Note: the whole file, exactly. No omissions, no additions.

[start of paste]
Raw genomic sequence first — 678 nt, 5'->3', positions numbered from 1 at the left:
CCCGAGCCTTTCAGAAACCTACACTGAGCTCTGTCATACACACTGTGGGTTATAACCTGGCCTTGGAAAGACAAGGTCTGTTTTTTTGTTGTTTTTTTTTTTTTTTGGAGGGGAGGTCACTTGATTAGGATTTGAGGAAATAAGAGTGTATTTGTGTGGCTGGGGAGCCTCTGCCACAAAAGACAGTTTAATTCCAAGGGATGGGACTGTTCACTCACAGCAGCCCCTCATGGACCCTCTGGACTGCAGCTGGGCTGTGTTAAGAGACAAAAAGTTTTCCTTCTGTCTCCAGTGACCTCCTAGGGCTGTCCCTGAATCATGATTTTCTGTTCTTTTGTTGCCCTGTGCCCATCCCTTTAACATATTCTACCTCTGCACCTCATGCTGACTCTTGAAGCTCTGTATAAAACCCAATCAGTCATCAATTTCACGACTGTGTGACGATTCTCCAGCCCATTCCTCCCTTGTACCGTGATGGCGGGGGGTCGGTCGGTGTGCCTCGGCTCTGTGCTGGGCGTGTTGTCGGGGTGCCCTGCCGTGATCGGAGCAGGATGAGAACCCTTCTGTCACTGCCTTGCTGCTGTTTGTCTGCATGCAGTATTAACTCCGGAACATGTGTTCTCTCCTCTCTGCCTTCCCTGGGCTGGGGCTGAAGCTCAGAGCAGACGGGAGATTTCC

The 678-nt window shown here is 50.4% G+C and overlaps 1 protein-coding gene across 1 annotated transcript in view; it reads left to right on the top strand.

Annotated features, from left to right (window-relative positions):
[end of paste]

Raw genomic sequence first — 678 nt, 5'->3', positions numbered from 1 at the left:
CCCGAGCCTTTCAGAAACCTACACTGAGCTCTGTCATACACACTGTGGGTTATAACCTGGCCTTGGAAAGACAAGGTCTGTTTTTTTGTTGTTTTTTTTTTTTTTTGGAGGGGAGGTCACTTGATTAGGATTTGAGGAAATAAGAGTGTATTTGTGTGGCTGGGGAGCCTCTGCCACAAAAGACAGTTTAATTCCAAGGGATGGGACTGTTCACTCACAGCAGCCCCTCATGGACCCTCTGGACTGCAGCTGGGCTGTGTTAAGAGACAAAAAGTTTTCCTTCTGTCTCCAGTGACCTCCTAGGGCTGTCCCTGAATCATGATTTTCTGTTCTTTTGTTGCCCTGTGCCCATCCCTTTAACATATTCTACCTCTGCACCTCATGCTGACTCTTGAAGCTCTGTATAAAACCCAATCAGTCATCAATTTCACGACTGTGTGACGATTCTCCAGCCCATTCCTCCCTTGTACCGTGATGGCGGGGGGTCGGTCGGTGTGCCTCGGCTCTGTGCTGGGCGTGTTGTCGGGGTGCCCTGCCGTGATCGGAGCAGGATGAGAACCCTTCTGTCACTGCCTTGCTGCTGTTTGTCTGCATGCAGTATTAACTCCGGAACATGTGTTCTCTCCTCTCTGCCTTCCCTGGGCTGGGGCTGAAGCTCAGAGCAGACGGGAGATTTCC

The 678-nt window shown here is 50.4% G+C and overlaps 1 protein-coding gene across 1 annotated transcript in view; it reads left to right on the top strand.

Annotated features, from left to right (window-relative positions):